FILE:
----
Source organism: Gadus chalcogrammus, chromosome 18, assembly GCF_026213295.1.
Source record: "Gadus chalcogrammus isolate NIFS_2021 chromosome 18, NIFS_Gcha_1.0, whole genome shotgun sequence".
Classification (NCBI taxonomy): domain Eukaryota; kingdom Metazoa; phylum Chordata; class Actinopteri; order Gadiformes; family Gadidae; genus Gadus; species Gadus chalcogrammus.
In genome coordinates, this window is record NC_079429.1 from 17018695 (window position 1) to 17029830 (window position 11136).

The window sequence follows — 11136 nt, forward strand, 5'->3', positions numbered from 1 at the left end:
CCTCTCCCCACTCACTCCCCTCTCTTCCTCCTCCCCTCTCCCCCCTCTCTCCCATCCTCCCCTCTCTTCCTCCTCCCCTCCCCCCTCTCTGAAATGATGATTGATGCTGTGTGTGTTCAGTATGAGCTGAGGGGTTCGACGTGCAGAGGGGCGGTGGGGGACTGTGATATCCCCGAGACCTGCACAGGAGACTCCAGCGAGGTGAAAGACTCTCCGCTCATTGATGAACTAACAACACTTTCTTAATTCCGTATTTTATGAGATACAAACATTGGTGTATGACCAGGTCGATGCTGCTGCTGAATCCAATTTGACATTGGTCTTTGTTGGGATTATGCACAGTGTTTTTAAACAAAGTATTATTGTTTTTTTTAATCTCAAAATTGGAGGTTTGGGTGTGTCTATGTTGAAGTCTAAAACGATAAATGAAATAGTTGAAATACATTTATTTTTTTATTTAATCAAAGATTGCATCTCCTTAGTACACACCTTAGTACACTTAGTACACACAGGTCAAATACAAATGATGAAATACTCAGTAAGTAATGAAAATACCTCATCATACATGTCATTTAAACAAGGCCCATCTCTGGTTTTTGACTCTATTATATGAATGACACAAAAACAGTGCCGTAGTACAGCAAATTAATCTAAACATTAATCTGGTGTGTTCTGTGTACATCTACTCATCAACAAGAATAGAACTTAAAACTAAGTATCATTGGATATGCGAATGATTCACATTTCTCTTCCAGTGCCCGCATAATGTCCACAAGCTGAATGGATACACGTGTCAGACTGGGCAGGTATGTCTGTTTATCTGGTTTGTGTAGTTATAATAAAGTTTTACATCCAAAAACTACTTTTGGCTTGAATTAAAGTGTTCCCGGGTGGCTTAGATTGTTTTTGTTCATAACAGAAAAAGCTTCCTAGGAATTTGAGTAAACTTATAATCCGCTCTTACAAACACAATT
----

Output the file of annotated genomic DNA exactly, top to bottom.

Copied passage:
Source organism: Gadus chalcogrammus, chromosome 18, assembly GCF_026213295.1.
Source record: "Gadus chalcogrammus isolate NIFS_2021 chromosome 18, NIFS_Gcha_1.0, whole genome shotgun sequence".
Classification (NCBI taxonomy): domain Eukaryota; kingdom Metazoa; phylum Chordata; class Actinopteri; order Gadiformes; family Gadidae; genus Gadus; species Gadus chalcogrammus.
In genome coordinates, this window is record NC_079429.1 from 17018695 (window position 1) to 17029830 (window position 11136).

The window sequence follows — 11136 nt, forward strand, 5'->3', positions numbered from 1 at the left end:
CCTCTCCCCACTCACTCCCCTCTCTTCCTCCTCCCCTCTCCCCCCTCTCTCCCATCCTCCCCTCTCTTCCTCCTCCCCTCCCCCCTCTCTGAAATGATGATTGATGCTGTGTGTGTTCAGTATGAGCTGAGGGGTTCGACGTGCAGAGGGGCGGTGGGGGACTGTGATATCCCCGAGACCTGCACAGGAGACTCCAGCGAGGTGAAAGACTCTCCGCTCATTGATGAACTAACAACACTTTCTTAATTCCGTATTTTATGAGATACAAACATTGGTGTATGACCAGGTCGATGCTGCTGCTGAATCCAATTTGACATTGGTCTTTGTTGGGATTATGCACAGTGTTTTTAAACAAAGTATTATTGTTTTTTTTAATCTCAAAATTGGAGGTTTGGGTGTGTCTATGTTGAAGTCTAAAACGATAAATGAAATAGTTGAAATACATTTATTTTTTTATTTAATCAAAGATTGCATCTCCTTAGTACACACCTTAGTACACTTAGTACACACAGGTCAAATACAAATGATGAAATACTCAGTAAGTAATGAAAATACCTCATCATACATGTCATTTAAACAAGGCCCATCTCTGGTTTTTGACTCTATTATATGAATGACACAAAAACAGTGCCGTAGTACAGCAAATTAATCTAAACATTAATCTGGTGTGTTCTGTGTACATCTACTCATCAACAAGAATAGAACTTAAAACTAAGTATCATTGGATATGCGAATGATTCACATTTCTCTTCCAGTGCCCGCATAATGTCCACAAGCTGAATGGATACACGTGTCAGACTGGGCAGGTATGTCTGTTTATCTGGTTTGTGTAGTTATAATAAAGTTTTACATCCAAAAACTACTTTTGGCTTGAATTAAAGTGTTCCCGGGTGGCTTAGATTGTTTTTGTTCATAACAGAAAAAGCTTCCTAGGAATTTGAGTAAACTTATAATCCGCTCTTACAAACACAATT